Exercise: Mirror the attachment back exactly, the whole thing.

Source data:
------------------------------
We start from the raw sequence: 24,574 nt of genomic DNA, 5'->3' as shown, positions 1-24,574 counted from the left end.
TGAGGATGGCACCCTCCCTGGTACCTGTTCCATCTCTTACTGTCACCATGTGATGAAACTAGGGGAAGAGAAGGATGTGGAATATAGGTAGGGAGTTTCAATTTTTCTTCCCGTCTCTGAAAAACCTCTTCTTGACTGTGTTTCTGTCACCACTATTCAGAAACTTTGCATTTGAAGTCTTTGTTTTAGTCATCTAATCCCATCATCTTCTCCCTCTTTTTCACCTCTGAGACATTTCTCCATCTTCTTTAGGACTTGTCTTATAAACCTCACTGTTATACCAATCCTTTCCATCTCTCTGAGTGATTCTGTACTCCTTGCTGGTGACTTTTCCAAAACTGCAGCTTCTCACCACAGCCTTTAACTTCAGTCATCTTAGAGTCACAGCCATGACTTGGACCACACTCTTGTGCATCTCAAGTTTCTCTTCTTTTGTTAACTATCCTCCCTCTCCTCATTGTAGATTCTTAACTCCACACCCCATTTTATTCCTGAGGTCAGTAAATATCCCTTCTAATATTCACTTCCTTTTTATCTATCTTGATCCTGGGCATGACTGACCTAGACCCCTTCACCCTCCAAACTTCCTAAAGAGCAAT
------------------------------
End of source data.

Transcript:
We start from the raw sequence: 24,574 nt of genomic DNA, 5'->3' as shown, positions 1-24,574 counted from the left end.
TGAGGATGGCACCCTCCCTGGTACCTGTTCCATCTCTTACTGTCACCATGTGATGAAACTAGGGGAAGAGAAGGATGTGGAATATAGGTAGGGAGTTTCAATTTTTCTTCCCGTCTCTGAAAAACCTCTTCTTGACTGTGTTTCTGTCACCACTATTCAGAAACTTTGCATTTGAAGTCTTTGTTTTAGTCATCTAATCCCATCATCTTCTCCCTCTTTTTCACCTCTGAGACATTTCTCCATCTTCTTTAGGACTTGTCTTATAAACCTCACTGTTATACCAATCCTTTCCATCTCTCTGAGTGATTCTGTACTCCTTGCTGGTGACTTTTCCAAAACTGCAGCTTCTCACCACAGCCTTTAACTTCAGTCATCTTAGAGTCACAGCCATGACTTGGACCACACTCTTGTGCATCTCAAGTTTCTCTTCTTTTGTTAACTATCCTCCCTCTCCTCATTGTAGATTCTTAACTCCACACCCCATTTTATTCCTGAGGTCAGTAAATATCCCTTCTAATATTCACTTCCTTTTTATCTATCTTGATCCTGGGCATGACTGACCTAGACCCCTTCACCCTCCAAACTTCCTAAAGAGCAAT